Done correctly, going into business with a partner can be a great way to grow quickly as each partner brings expertise or assets that the other party is missing but which are crucial for business success. Yet, according to some studies, 80% of business partnerships fail. When you consider that the failure of a business partnership can often lead to loss of valued relationships, financial struggles, lawsuits and even complete business failure, those are eye-wateringly bad odds.
So, how do you beat the odds?
Get on the same page
If you’re starting a business together, don’t jump straight into setting up the bank account and buying inventory. Spend a lot of time (I’m speaking about days if not weeks) mapping out what your business will look like. What are the business goals? Timelines? What is your vision for the business and what it will take to achieve this? What is the sacrifice plan? When will you increase your team and how? What is the exit plan?
Skipping this step can be disastrous. If you plan to build a large business with 10 locations across Canada and sell it to your largest competitor in 7 years for $10 million and your partner is content to stay small as long as she can make $72,000 a year from it, your business partnership is not going to work out and it’s best to know this before you invest your energy and money.
The Devil (and the Lawsuit) is in the details
The big picture is crucial but it will remain an unfulfilled mission statement on a wall somewhere if you don’t nail down the details. Having a clear, detailed plan can often be the only thing that allows you to ride out changes in the market and in the emotional state of the partners. Before you get started:
- Establish the objectives and expectations of each partner;
- Determine each partner’s contribution in terms of funds, skill and time;
- Complete an organizational chart, even if right now it will only contain two names- yours and your partner’s, and assign the jobs each partner will have. This is often the most difficult part as someone has to be the Managing Partner.
- Form evaluation objectives and plan ways to monitor and assess performance;
- Decide on a procedure to resolve problems when there is a serious issue e.g mediation or arbitration.
Map out Your Mutual Expectations in Writing
Now that you know where you want to go in your business and how you plan to get there, step back and think about the roadmap for the relationship between you and your partner. Before you visit a lawyer (more on that later), you and your partner(s) should take the time to draft your version of a partnership agreement. This will save on legal fees as it will allow you to experiment with different structures and solutions on your own, get a clearer idea of what you need to address and distinguish business issues from legal issues. The more work you have done before stepping into your lawyer’s office, the more useful and less expensive your agreement will be.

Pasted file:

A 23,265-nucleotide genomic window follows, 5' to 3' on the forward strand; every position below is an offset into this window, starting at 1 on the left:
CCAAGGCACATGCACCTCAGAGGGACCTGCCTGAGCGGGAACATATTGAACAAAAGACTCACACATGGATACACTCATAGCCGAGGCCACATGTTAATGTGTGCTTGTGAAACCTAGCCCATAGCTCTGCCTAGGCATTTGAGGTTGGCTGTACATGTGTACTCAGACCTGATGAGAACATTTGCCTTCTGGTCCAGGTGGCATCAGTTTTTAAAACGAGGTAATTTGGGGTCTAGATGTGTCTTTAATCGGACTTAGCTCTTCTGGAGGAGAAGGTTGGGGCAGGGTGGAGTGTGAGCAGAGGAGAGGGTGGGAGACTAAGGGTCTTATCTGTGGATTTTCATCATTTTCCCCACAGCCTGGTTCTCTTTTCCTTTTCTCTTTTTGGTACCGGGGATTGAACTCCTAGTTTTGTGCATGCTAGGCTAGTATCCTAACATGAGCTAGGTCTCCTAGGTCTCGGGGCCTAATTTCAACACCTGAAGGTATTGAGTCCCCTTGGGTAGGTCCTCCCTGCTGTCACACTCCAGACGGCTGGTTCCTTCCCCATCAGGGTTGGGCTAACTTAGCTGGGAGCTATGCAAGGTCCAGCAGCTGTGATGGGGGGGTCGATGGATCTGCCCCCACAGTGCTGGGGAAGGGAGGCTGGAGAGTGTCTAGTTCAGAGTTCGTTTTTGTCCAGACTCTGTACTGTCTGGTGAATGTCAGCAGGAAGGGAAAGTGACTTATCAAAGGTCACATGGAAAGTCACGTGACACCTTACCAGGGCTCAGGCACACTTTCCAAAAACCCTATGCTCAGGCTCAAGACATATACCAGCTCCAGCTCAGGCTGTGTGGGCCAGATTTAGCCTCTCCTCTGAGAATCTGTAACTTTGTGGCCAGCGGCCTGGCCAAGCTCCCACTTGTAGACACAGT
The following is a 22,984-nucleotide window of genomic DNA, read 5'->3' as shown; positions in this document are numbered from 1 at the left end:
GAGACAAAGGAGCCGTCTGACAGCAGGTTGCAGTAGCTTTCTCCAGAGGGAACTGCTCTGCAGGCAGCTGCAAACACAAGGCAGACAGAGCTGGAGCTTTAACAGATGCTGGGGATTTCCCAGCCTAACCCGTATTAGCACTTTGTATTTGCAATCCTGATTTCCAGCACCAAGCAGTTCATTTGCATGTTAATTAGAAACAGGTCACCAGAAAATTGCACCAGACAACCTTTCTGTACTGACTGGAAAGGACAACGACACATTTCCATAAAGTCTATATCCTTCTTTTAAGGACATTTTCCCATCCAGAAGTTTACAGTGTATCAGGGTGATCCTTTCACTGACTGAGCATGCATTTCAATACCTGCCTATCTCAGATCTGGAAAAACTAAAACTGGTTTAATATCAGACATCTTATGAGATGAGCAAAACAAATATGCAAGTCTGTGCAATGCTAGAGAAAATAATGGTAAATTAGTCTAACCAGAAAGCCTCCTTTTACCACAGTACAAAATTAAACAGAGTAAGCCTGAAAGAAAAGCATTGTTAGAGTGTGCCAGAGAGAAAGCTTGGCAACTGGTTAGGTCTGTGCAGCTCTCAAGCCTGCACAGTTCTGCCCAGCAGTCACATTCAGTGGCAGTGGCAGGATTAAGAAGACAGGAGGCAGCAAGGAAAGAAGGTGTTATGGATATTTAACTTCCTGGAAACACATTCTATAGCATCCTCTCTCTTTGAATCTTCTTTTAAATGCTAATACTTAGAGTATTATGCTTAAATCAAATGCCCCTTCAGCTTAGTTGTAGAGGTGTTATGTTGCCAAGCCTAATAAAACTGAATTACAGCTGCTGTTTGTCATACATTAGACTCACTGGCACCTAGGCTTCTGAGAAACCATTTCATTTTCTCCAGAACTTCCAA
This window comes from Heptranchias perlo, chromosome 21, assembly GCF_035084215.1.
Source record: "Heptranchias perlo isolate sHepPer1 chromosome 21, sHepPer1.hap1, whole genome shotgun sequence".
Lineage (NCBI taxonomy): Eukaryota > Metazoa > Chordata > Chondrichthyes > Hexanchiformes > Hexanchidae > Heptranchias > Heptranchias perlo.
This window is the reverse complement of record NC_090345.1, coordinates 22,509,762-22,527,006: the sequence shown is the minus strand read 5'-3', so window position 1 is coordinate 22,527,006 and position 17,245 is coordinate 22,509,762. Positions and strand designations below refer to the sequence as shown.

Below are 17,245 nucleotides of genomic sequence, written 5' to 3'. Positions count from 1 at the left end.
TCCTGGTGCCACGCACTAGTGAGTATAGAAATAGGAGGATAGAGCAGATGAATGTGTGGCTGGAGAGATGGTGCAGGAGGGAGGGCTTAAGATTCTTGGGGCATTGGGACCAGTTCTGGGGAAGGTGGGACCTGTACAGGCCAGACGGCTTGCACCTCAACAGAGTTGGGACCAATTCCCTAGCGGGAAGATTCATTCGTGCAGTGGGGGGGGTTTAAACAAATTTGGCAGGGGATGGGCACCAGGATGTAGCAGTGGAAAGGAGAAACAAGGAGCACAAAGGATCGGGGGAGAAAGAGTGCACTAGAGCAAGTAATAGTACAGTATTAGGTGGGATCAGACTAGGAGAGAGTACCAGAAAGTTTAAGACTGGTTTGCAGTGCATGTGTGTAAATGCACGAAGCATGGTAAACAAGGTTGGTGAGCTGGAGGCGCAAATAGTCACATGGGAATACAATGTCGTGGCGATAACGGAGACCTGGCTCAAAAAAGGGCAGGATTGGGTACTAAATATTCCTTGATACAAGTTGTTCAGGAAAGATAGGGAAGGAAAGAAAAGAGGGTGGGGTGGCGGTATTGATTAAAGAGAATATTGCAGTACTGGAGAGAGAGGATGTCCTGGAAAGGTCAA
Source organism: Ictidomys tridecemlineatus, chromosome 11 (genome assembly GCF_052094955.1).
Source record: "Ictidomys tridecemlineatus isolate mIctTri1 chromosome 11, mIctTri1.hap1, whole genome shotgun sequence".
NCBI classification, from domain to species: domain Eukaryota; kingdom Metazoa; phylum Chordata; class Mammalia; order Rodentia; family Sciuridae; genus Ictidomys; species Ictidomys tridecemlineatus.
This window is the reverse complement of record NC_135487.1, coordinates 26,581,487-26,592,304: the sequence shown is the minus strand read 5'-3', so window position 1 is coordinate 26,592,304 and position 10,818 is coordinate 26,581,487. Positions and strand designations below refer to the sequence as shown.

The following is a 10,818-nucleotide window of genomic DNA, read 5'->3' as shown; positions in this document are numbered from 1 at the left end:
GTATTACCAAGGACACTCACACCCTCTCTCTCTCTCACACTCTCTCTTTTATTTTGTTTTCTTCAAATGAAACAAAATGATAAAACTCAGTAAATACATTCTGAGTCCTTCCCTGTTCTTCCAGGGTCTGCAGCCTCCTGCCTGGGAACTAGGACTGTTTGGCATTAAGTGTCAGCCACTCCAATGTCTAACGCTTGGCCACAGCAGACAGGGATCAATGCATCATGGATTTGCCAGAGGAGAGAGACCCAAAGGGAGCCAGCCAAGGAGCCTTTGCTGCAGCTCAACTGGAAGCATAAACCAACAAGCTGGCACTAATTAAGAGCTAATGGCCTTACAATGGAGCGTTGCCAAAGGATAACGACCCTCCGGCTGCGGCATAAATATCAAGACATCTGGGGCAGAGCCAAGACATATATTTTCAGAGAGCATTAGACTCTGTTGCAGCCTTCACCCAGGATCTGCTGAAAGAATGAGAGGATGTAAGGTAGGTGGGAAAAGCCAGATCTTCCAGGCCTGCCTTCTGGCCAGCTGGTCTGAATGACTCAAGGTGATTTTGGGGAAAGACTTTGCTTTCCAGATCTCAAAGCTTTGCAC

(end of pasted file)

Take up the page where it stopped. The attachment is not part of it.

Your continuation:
Get Professional Advice Early On
I know you wouldn’t start a partnership without legal advice! A business lawyer who has helped form partnerships before can help you assess your draft agreement and determine how realistic and beneficial your wish list is. She can also help develop your negotiation strategy including determining what you should ask for and when.
You should also have a consultation with an accountant who will be able to give you advice on how to make a budget, manage revenue and minimize tax liability.
Trust Your Instincts
A wise person once said- “Always trust your gut. It knows what your head hasn’t yet figured out.” Sometimes, a partnership looks great on paper but something just doesn’t add up.
A former client had the opportunity to join a business started by a husband and wife team which had strong financials and an expanding client base but in her meetings with the husband, she just always felt uneasy. Still, she thought she was being unduly sensitive and decided to go ahead with the partnership on the expectation that she could do really well financially. It turned out to be a disaster. The husband was a manipulative creep who consistently undermined my former client and then tried to force her out of the business without compensation. During that period, every time I spoke with her she expressed how upset she was, not so much with the partner, but with herself for ignoring her gut.
So, by now you’re probably thinking that you need to have a long chat with your partner but you’re wondering how to raise the subject without causing a rift. I’ll discuss that next month.
Vox Law LLP
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This article is made available by Andrea Henry of Vox Law LLP for educational purposes only and not to provide specific legal advice. By reading this article you acknowledge that there is no solicitor-client relationship between you and Andrea Henry and/or Vox Law LLP. The article should not be used as a substitute for competent legal advice from a licensed lawyer.